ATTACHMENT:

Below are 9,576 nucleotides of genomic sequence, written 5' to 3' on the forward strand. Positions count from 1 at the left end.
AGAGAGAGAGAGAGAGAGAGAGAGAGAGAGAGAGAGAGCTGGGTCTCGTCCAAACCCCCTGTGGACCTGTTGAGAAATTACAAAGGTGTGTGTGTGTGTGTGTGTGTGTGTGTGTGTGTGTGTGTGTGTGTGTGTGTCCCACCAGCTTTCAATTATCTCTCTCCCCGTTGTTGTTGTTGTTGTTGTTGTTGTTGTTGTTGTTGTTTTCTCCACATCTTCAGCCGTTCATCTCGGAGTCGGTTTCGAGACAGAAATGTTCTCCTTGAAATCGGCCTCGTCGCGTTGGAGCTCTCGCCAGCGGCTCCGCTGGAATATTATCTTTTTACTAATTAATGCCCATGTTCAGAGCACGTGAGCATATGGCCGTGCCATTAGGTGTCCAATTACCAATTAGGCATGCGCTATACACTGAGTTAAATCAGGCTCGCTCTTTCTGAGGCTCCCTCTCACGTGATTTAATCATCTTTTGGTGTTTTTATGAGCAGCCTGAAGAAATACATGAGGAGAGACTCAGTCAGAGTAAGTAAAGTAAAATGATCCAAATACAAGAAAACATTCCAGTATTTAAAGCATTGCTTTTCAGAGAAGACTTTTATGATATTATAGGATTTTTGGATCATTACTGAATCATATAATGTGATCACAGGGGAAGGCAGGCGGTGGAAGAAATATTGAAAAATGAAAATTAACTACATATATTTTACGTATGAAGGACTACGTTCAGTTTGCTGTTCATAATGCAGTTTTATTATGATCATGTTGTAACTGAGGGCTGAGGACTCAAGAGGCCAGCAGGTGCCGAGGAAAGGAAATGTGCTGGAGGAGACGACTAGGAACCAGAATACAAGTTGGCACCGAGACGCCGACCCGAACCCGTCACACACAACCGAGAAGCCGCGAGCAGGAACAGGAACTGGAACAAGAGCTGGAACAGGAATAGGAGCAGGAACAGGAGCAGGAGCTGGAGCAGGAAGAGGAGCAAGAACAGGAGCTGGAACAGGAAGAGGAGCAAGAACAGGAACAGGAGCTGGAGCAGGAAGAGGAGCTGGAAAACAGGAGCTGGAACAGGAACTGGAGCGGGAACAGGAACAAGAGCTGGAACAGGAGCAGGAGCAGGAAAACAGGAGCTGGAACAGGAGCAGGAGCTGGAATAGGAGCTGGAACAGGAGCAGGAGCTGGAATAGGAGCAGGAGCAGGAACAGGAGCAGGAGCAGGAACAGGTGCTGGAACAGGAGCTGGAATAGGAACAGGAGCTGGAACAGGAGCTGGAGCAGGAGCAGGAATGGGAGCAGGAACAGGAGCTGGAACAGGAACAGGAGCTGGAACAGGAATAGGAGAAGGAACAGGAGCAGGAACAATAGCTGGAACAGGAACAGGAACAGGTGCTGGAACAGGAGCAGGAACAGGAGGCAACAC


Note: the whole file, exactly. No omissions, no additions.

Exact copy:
Below are 9,576 nucleotides of genomic sequence, written 5' to 3' on the forward strand. Positions count from 1 at the left end.
AGAGAGAGAGAGAGAGAGAGAGAGAGAGAGAGAGAGAGCTGGGTCTCGTCCAAACCCCCTGTGGACCTGTTGAGAAATTACAAAGGTGTGTGTGTGTGTGTGTGTGTGTGTGTGTGTGTGTGTGTGTGTGTGTGTGTCCCACCAGCTTTCAATTATCTCTCTCCCCGTTGTTGTTGTTGTTGTTGTTGTTGTTGTTGTTGTTGTTTTCTCCACATCTTCAGCCGTTCATCTCGGAGTCGGTTTCGAGACAGAAATGTTCTCCTTGAAATCGGCCTCGTCGCGTTGGAGCTCTCGCCAGCGGCTCCGCTGGAATATTATCTTTTTACTAATTAATGCCCATGTTCAGAGCACGTGAGCATATGGCCGTGCCATTAGGTGTCCAATTACCAATTAGGCATGCGCTATACACTGAGTTAAATCAGGCTCGCTCTTTCTGAGGCTCCCTCTCACGTGATTTAATCATCTTTTGGTGTTTTTATGAGCAGCCTGAAGAAATACATGAGGAGAGACTCAGTCAGAGTAAGTAAAGTAAAATGATCCAAATACAAGAAAACATTCCAGTATTTAAAGCATTGCTTTTCAGAGAAGACTTTTATGATATTATAGGATTTTTGGATCATTACTGAATCATATAATGTGATCACAGGGGAAGGCAGGCGGTGGAAGAAATATTGAAAAATGAAAATTAACTACATATATTTTACGTATGAAGGACTACGTTCAGTTTGCTGTTCATAATGCAGTTTTATTATGATCATGTTGTAACTGAGGGCTGAGGACTCAAGAGGCCAGCAGGTGCCGAGGAAAGGAAATGTGCTGGAGGAGACGACTAGGAACCAGAATACAAGTTGGCACCGAGACGCCGACCCGAACCCGTCACACACAACCGAGAAGCCGCGAGCAGGAACAGGAACTGGAACAAGAGCTGGAACAGGAATAGGAGCAGGAACAGGAGCAGGAGCTGGAGCAGGAAGAGGAGCAAGAACAGGAGCTGGAACAGGAAGAGGAGCAAGAACAGGAACAGGAGCTGGAGCAGGAAGAGGAGCTGGAAAACAGGAGCTGGAACAGGAACTGGAGCGGGAACAGGAACAAGAGCTGGAACAGGAGCAGGAGCAGGAAAACAGGAGCTGGAACAGGAGCAGGAGCTGGAATAGGAGCTGGAACAGGAGCAGGAGCTGGAATAGGAGCAGGAGCAGGAACAGGAGCAGGAGCAGGAACAGGTGCTGGAACAGGAGCTGGAATAGGAACAGGAGCTGGAACAGGAGCTGGAGCAGGAGCAGGAATGGGAGCAGGAACAGGAGCTGGAACAGGAACAGGAGCTGGAACAGGAATAGGAGAAGGAACAGGAGCAGGAACAATAGCTGGAACAGGAACAGGAACAGGTGCTGGAACAGGAGCAGGAACAGGAGGCAACAC